Leaving the coast for a visit to Valldemossa ,Delia, Porto Cristo, Manacor and Els Calderers

The view from the Monastery at Valldemossa
The view from the Monastery at Valldemossa

We hired a car and travelled inland to the lovely old town of Valldemossa. The typically stone buildings with their terracotta tiled roofs might make it sound like more of the same… but it is not. The town is in amongst the mountains and from the famous Cartusian Monastery of Valldemossa where the famous composer Frederic Chopin rented a cell together with the French writer, George Sand (1838) and had a piano sent from Paris to live in solidarity and get some inspiration, quiet times and a fantastic view. Here he composed some of his most famous compositions. We had the privilege to listen to some of the music he composed there in the Palace room, performed by a wonderful pianist on a grand piano. Before Chopin left Mallorca he sold his piano to a family in the valley which can still be seen in the perfectly reconstructed Cell no 4 where he used to stay.

The original piano of Chopin
The original piano of Chopin

The view from the Monastery gardens is looking out onto the valley leading to the sea. It is very peaceful and an excellent choice for a monastery.
Valldemossa was busy getting ready for a festival bust we could not quite figure out when and what is happening. The houses in town have got beautiful decorations of pot plant on the walls or just interesting front doors and made it feel like a very happy place to live in. We had a quick tapas ad a beer at one of the restaurants where we tasted and bought our first “sobrasada” – a pork meat spread stuffed in a thick sausage. It is delicious but the look of it could put some people off. The weirdest thing is that it never goes into a fridge? It lives outside and the flavours just improve with time. We have been eating ours (about the thickness of my wrist and about a hand span long) now for a week and it is not even halfway. It is pretty rich and usually only goes on tapas toast of savoury biscuits.
The other delicatessen that is typical of Mallorca is the Ensaimada cakes – it is coiled sweet bread with fillings of chocolate, custard, jam or fruits and baked with a glaze over it. Gorgeous!
Ensaimada
Ensaimada

We basically drove through Delia (sadly …as it is very pretty from a distance!) We went for lunch to one of the restaurants that was overlooking the sea on huge cliff – very remotely situated on the road between Delia and Sollér. It was good to see what the bays and calas look like from land and if we could recognise it from when we passed it a few days ago! Amazingly different aspects!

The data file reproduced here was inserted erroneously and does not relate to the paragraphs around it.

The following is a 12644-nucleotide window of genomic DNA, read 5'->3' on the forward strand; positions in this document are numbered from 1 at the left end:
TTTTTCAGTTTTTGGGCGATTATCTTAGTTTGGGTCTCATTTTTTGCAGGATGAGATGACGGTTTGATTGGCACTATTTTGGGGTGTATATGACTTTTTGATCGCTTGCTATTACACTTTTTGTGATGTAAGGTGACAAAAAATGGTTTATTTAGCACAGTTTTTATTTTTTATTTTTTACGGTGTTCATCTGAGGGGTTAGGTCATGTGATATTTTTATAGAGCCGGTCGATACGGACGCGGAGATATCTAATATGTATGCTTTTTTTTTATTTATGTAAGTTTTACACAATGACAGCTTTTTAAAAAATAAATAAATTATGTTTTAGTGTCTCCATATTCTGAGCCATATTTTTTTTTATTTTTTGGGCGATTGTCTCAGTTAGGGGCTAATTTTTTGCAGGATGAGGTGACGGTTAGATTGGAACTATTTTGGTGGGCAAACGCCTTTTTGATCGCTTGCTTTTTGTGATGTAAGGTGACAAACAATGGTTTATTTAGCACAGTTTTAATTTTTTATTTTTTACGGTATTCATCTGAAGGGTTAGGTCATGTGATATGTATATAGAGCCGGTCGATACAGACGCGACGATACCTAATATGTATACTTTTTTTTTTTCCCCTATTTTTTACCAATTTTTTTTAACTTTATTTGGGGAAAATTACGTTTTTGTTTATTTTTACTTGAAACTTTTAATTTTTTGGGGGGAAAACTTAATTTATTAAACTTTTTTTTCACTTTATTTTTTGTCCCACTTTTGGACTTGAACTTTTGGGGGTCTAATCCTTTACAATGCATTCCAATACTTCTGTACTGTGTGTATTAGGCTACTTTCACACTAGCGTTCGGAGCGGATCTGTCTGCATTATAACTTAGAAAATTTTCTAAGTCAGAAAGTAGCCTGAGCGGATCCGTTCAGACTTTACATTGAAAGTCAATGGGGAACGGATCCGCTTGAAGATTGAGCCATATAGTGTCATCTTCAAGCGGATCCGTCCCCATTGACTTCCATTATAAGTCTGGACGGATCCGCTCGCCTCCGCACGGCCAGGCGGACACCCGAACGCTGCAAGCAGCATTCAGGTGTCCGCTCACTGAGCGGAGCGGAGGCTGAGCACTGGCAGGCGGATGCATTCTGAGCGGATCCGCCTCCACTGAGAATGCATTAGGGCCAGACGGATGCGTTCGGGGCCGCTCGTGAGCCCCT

The Pearl factory in Manacor
The Pearl factory in Manacor

The other inland towns we had to see were Manacor, where the Mallorca Pearl factories are. It was interesting to see how it is made and that it is all artificially made with mother of pearl coatings. It all comes with a 10 year warranty and is worth purchasing I thought…and so did Johann! (Thanks to my lovely husband I am now also the pride owner of a set of pearl strings! Beautiful and elegant!) Manacor happened to have its Saturday markets on and probably the biggest one I have ever seen! Selling anything from underwear to bags, shoes, clothes, nuts, olives dried fruits etc.! We left Lientjie at the markets and went to the nearby church – smaller than what we have seen before but absolutely beautiful inside.
Entrance to the house at  Els Calderers
Entrance to the house at Els Calderers

We took an further inland tour to a place called “ Els Carderers “ – just outside the little town of San Juan in the mountains. A perfectly restored mansion of an estate house that used to belong to a noble family . Every room exactly furnished as it used to be in the mid 1700! Complete with the dining table very formally set with the best cutlery and crockery and glasses for a 4 course meal, the hunting room, music room, ironing room and drawing room … absolutely wonderful to see. The family had a small chapel (as they had about 38 employees) with a resident priest with his own room. The overseer/ manager had his own room, kitchen to cook for the workers and a Spartan dining area at the rear of the house but still part of the same building. Even the sheep dogs had their own little stone “house”.
The estate : “ Els Carderers “
The estate : “ Els Carderers “
The whole estate is still “farmed” (wheat crops, vineyards, figs, almonds and orange orchards and various animals like goats, cattle, pigs and chickens). Completely self-sustained, making cheese and flower for bread. It is a wonderful living museum and was extremely interesting to see how they have lived many centuries ago! We had lunch there with everything they served was produced on the estate! – A typical workers meal of bread and bread with ham, cheese and olives.

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